The process of measuring the impact of the coaching needs to improve.  Using quantitative data level 4 evaluation – impact on the business and organization, and individual’s job performance would greatly improve current measurement practices.

Greatest Opportunities for Executive Coaching
Executive coaching is expected to continue to grow according to responses to a question about expected trends in coaching. The majority of organizations (77%) agreed that the use of coaching will increase.  Coaches were even more positive, with 91% of internal coaches and 92% of external coaches expecting an increase.

·       When coaches were asked to identify the greatest opportunity for coaching over the next 12 months, they indicated that now organizations are realizing the increased benefits of coaching.
·       In a recent survey, indicated a high likelihood that the use of executive coaching will increase (77% of organizations, 92% of internal coaches and 91% of external coaches).

Benefits of Coaching
Even executives are beginning to see the benefit of Executive coaching as a tool for career advancement. Human resources professionals and career counselors say that in the last several years, more high-level executives (those making more than $150,000) have turned to executive coaches and professional résumé writers. They see it as a way to gain an edge in self-marketing. An executive coach may administer self-inventory tests, conduct videotaped interviews, practice negotiating strategies and offer general career advice. Perhaps most important, they offer support and motivation during a job search that can easily last two to six months, or longer, for those seeking six-figure salaries.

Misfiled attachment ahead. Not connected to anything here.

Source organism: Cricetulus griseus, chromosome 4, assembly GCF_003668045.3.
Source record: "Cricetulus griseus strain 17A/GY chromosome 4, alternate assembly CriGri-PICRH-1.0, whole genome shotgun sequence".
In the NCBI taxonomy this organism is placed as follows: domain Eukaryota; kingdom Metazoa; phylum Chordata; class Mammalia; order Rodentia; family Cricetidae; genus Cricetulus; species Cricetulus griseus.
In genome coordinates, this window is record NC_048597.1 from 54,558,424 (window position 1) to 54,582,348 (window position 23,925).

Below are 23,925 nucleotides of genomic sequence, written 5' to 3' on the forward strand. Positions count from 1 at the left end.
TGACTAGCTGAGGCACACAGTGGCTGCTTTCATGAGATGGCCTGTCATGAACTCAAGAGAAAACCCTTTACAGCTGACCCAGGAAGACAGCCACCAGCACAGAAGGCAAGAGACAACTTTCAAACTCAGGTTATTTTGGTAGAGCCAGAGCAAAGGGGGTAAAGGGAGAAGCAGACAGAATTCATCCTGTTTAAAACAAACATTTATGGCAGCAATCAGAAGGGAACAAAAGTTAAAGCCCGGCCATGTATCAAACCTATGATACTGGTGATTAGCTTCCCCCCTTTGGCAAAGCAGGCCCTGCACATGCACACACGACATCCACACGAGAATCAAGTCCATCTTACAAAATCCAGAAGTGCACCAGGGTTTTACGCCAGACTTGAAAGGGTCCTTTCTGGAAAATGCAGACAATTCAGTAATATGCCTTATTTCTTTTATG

Leadership Development

Companies recognize the importance of excellent leadership and are investing in executive coaching to develop this within their employees. 2012 leadership development remained the #1 reason for hiring a coach demonstrating a clear purpose for executive coaching.  Having an Executive Presence makes a surprising debut as the #2 reason for coaching. This is a new coaching specialty and is something to consider for the future.

A 2012 survey showed that 48 percent of organizations planned to invest in executive coaching over the next 12 months, and this investment is expected to increase over the next three years. Companies are increasingly aware of the need for a system that helps drive change and keeps their organization competitive and executive coaching is the best way to help a leadership team manage the human side of business during these transitions.

Difference Between Internal and External Coaches

Responses for internal and external coaches show some clear differences. External coaches have many more years of coaching experience than internal coaches. Internal coaches were more likely to have shorter assignments (3 months or less) and external coaches to have longer engagements (9 or 12 month assignments). There is also a difference in the engagement itself, with external coaches using more assessments and coaching activities (e.g., shadowing) than internal coaches.

Measuring the Impact 

The number of organizations who are measuring the impact of coaching has increased dramatically in the past seven years. In the current study, about half of the organizations link executive coaching work to business results either regularly or occasionally, up from only 7% in 2005.

Linking Coaching to Leadership Development and Talent Management